The Catholic tradition has a great appreciation of the epistemological nature of the human person. Church thinkers have put a lot of time into the theory of how it is we know. After all, as the old catechism tells us right up front “why did God make you?” “to know him and love him.” This is sort of a 2-way street, we comprehend what we are, and how it is we come to know, and even more important God knows even better what we are and how we get ideas.
If you stop and think about it, the incarnation, the sacraments, and the Saints all appreciate how it is man comes to know via his senses.
God in his purest immaterial essence is very difficult for man to comprehend. Just think of Moses standing there at the burning bush hearing God give an account of himself. “YHWH” I am. This account is surely true enough, but we as corporeal sensate beings have no way to relate to this concept. I can say that I get it, God is foundational being itself, but do I really have anything to relate that to. Not really.
Now God made flesh in the work and person of Christ Jesus, here we are getting a little bit closer to something I can wrap my head around. I can conceive of sin, I can hold the idea of an offense against God, in fact I can begin to hold the economy of salvation as an idea. Now the idea of a Christ is making some sense to me, and not just the abstract idea of a Christ, but the real work and person of Christ Jesus. Now we are getting some particularity. Some people became followers of this individual, relayed many historical details about this real person to others. Many others became followers of the truths he relayed to humanity. You can begin to see how the nature of God is being much more fleshed out from the days of the theophany at the burning bush. It is taking on form, and reality that avails itself to human comprehension. It has in fact become fully human.
Now we do not get the profound reality of the incarnation every generation, but we do get reality patterned after the great reality. We get Saints in every generation. What are Saints? In many ways they are like small incarnations of God’s reality put right before our limited minds. They are people, who in a special way, demonstrate the power and love of God in a way our human minds can appreciate. All people are “imago Dei”, but a certain select number become the image of God to a degree that most of us are not capable.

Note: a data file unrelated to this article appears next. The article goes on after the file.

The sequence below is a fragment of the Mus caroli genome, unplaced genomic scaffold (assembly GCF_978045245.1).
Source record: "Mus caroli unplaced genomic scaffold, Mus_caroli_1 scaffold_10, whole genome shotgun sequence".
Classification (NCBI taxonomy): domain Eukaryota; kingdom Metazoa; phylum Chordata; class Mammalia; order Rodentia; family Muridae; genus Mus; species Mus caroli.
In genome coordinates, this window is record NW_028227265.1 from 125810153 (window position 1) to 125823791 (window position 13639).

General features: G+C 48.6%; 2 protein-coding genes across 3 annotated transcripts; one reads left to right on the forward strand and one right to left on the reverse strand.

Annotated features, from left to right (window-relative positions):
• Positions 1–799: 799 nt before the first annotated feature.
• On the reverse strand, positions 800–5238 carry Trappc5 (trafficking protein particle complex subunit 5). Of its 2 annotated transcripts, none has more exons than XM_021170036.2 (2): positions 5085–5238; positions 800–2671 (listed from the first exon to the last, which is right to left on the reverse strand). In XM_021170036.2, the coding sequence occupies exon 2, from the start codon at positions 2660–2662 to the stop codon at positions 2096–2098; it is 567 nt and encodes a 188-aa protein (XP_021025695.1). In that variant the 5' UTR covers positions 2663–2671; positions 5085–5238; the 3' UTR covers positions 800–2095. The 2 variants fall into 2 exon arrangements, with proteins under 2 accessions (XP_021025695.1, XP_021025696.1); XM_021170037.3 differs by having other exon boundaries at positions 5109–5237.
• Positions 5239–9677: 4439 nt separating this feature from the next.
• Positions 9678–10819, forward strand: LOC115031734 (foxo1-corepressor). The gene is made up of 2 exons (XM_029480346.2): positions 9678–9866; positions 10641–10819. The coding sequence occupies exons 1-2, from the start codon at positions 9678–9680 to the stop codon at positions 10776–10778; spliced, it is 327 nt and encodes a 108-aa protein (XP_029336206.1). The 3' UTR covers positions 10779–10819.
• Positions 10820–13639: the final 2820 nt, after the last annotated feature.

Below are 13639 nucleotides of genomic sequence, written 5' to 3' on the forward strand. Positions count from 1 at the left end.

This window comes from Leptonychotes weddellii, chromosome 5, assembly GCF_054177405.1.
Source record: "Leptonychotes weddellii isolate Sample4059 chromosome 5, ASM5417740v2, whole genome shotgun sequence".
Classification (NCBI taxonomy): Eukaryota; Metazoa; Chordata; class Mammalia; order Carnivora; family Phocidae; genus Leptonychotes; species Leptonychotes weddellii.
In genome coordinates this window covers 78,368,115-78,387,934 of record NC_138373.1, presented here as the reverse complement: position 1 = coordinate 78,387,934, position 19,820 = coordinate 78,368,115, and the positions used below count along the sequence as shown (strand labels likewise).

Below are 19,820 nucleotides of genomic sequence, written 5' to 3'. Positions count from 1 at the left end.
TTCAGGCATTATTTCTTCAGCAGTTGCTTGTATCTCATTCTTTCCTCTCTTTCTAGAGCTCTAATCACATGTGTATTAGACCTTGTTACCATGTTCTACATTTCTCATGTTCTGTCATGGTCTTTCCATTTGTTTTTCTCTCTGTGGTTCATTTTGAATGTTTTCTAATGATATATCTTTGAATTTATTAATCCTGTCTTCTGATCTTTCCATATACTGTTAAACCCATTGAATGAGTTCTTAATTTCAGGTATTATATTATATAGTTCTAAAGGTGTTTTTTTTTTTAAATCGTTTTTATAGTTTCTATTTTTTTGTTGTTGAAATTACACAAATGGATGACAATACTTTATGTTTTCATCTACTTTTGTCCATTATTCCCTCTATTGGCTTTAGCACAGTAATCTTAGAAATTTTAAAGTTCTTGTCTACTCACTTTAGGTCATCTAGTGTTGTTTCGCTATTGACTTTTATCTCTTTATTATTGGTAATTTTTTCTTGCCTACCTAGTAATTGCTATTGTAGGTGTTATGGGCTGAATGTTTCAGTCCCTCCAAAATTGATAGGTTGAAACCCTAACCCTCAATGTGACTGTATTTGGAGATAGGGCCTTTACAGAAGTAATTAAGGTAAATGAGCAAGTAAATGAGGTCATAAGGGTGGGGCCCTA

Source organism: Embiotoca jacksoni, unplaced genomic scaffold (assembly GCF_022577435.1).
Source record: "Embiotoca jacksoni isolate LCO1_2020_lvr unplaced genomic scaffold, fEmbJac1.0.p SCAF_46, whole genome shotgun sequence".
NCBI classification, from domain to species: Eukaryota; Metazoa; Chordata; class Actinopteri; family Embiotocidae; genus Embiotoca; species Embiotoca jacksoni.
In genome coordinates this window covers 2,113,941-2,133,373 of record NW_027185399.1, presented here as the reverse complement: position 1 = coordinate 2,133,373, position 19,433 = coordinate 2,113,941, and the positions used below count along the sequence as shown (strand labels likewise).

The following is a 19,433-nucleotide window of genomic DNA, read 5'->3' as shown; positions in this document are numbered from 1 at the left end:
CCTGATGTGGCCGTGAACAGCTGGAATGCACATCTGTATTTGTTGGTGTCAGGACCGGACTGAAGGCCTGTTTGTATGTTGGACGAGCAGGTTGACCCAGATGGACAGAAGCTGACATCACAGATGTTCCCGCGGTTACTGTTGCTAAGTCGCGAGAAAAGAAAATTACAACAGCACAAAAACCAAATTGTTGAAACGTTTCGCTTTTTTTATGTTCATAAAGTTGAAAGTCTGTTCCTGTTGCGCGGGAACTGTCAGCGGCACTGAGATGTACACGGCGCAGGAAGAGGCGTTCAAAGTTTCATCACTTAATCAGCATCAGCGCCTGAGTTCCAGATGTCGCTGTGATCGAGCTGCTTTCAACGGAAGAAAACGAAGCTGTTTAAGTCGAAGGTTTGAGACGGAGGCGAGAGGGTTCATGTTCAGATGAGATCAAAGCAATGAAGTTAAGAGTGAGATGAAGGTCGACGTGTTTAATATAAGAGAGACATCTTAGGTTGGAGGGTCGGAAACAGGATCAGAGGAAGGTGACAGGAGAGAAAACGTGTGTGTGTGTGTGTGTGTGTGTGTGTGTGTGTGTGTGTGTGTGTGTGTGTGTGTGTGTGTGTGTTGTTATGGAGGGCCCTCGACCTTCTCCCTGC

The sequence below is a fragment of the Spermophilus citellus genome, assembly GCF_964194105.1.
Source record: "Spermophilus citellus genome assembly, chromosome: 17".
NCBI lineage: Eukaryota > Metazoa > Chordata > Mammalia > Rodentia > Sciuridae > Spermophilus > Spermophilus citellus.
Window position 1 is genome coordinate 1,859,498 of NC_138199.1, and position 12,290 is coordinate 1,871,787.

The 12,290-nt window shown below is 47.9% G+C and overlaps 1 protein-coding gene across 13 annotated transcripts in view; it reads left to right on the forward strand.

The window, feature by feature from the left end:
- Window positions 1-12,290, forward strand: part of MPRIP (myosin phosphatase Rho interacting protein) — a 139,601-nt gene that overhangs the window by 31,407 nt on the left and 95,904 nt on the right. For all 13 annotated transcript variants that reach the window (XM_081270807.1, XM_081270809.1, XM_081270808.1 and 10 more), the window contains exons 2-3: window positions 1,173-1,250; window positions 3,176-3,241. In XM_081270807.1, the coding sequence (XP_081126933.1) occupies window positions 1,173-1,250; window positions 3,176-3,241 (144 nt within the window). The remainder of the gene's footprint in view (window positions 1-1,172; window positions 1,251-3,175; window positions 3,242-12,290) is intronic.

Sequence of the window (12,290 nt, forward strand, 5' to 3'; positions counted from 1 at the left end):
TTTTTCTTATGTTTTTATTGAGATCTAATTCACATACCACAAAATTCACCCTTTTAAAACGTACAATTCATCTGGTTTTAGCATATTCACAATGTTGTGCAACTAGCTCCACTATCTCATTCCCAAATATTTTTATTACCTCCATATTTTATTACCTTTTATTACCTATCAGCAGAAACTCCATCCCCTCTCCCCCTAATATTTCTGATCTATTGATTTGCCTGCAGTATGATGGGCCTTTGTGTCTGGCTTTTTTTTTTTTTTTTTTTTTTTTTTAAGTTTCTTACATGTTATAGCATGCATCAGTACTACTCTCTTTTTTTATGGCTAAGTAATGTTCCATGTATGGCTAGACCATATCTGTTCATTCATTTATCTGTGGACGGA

Think of the love and grace of God as being like light itself. Light itself has no characteristic we can appreciate until it hits something, assumes some particular frequency in the visible spectrum, bounces off something, and finds its way to our Retina. At this point our visual cortex in our brain appreciates an image and we see something. Most of the time we comprehend what we see and can identify it.
When the grace of God is manifest in a Saint, we see the virtues made real. When somebody is kind to the less fortunate, I see charity made real. When somebody makes a decent account of the truths of our faith to another, I see a certain courage. When a Christian suffers some persecution for the sake of his faith I see fortitude made real. These are the sorts of things the Saints have done forever. They do it in spades!
The Saints are as natural for people as are the Sacraments are. God knows what sort of things we need to comprehend. That is why he gives us the Eucharist. We see it, we hold it, we take into our person with all our senses, and make it apart of us. Just like the Saints, it is God made real in a way we can appreciate. Not just an abstract idea, but completely real in a way supremely congruent with humanity.
As always I do encourage you all to conduct your own liturgy, which is the Liturgy of the hours, morning and evening prayer. I also encourage you when you do this to look at the particular day you happen to be on. I am certain that you all often take a look at your BCP, and there on page 15 begins the calendar of the Church year. Many of the canonized Saint’s feast days are listed right there for you. Take a moment look them up. You can do it the old fashioned way with a Butler’s book of the saints, or just do what everybody does now and Google them. It really is my favorite part of the hours to just get a sense of a saint’s times, what he or she dealt with, and how they played into the greater life of our vast Church. For a final challenge, take a minute and think about how you can model some of this individual’s greatness in your own Christian existence.
The Reverend Randy Rogers+